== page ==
recently I stumbled upon the problem of defining a diagonal matrix whose elements are identity matrices of $dim = n$, where $n$ is the column/row index. For example, for $n=3$:

$\mathbb{I}_3 = \left[{\begin{array}{ccc} I_1 & 0 & 0 \\ 0 & I_2 & 0 \\ 0 & 0 & I_3 \end{array} }\right]$,

and the subscript indicates the size of the matrix, i.e., $I_2$ is a $2\times 2$ identity matrix and so on.

This definition may look silly, but I need a matrix with this property to explicitly define the direct sum of matrices with a notation that's more usual than $\bigoplus_i^n$.

So, $\mathbb{I}_n$ does have a special name?

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    $\begingroup$ Unless I am mistaken, your example is $I_6$. $\endgroup$ – Mindlack Jan 21 '19 at 17:07
  • $\begingroup$ It looks like, but $\mathbb{I}_3$ is actually a 3x3 matrix, where the elements of the diagonal are progressively larger identity matrices. This shape is neccessary for the mathematical properties I need. $\endgroup$ – Eduardo W. Jan 21 '19 at 17:24
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    $\begingroup$ You mean, it is not a block notation, but a matrix of which the entries are matrices? $\endgroup$ – Mindlack Jan 21 '19 at 17:26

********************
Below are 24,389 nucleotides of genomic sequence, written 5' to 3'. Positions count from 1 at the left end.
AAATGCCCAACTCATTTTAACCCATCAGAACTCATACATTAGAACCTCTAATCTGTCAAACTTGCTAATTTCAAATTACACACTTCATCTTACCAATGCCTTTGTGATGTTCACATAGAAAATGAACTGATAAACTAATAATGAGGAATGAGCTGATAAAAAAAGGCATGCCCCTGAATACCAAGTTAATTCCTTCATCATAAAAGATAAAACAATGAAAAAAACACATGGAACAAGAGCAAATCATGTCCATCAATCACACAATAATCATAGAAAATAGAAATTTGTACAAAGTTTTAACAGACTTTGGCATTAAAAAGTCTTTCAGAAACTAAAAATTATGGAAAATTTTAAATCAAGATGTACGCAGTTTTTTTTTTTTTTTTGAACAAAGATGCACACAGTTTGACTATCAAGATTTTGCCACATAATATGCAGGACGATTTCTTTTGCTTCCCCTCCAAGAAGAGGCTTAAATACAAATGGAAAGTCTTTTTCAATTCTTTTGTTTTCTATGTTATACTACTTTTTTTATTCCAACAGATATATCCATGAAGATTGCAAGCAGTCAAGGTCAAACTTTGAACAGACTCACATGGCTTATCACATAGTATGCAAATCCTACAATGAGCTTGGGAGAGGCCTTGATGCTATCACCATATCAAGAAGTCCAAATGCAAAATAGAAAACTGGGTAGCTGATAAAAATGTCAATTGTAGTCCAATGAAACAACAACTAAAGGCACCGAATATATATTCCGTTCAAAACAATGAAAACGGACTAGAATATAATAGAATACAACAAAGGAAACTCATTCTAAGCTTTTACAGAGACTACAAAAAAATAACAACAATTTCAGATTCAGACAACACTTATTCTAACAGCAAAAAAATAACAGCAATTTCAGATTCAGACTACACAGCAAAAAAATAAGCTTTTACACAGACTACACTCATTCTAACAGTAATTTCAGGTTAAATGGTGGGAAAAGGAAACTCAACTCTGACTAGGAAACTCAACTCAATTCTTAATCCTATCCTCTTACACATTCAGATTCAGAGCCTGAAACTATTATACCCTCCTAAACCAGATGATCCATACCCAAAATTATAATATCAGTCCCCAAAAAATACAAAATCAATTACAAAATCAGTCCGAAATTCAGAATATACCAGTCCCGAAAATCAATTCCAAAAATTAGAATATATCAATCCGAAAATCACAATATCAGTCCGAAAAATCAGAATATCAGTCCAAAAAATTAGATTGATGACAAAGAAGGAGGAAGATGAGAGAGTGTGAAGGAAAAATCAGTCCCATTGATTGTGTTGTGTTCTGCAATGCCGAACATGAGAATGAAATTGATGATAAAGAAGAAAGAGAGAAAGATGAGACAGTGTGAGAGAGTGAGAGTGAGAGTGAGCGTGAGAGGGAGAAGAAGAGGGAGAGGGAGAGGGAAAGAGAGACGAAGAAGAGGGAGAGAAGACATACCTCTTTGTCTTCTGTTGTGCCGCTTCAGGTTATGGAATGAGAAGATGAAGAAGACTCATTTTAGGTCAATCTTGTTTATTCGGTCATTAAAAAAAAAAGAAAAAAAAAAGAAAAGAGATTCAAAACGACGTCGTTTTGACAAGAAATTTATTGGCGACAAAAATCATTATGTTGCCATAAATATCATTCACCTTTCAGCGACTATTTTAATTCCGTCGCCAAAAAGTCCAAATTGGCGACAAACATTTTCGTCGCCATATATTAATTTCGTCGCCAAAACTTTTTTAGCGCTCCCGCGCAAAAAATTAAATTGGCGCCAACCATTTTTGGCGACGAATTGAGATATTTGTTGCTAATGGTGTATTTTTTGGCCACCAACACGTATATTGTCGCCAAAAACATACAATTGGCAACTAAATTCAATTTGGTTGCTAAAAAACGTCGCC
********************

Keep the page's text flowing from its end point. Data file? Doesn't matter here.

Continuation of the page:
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    $\begingroup$ Precisely! The 1st element is a 1x1 identity matrix. The 2nd element on the diagonal is a 2x2 identity. The 3rd is a 3x3 identity and so on. So, expanding the elements back into full matrices, the full dimension of $\mathbb{I}_n$ is $n!$. $\endgroup$ – Eduardo W. Jan 21 '19 at 17:27
  • $\begingroup$ I don't think what you're asking for has/needs a special name. Generally you talk about matrices built out of smaller matrices as being "block matrices" and then you use your arguments about how to compute with the blocks. $\endgroup$ – rschwieb Jan 21 '19 at 17:29

There’s not a special unique name, but in general, $\mathbb{I}_{n} = I_{\frac{n(n+1)}{2}}$.

In your example, $n=3$ so $\dfrac{n(n+1)}{2} = 6$

  • $\begingroup$ I see... I thought this couldn't be new, probably some Russian or French mathematician would already had defined this and it could be referred by its name. But thanks! $\endgroup$ – Eduardo W. Jan 21 '19 at 17:28

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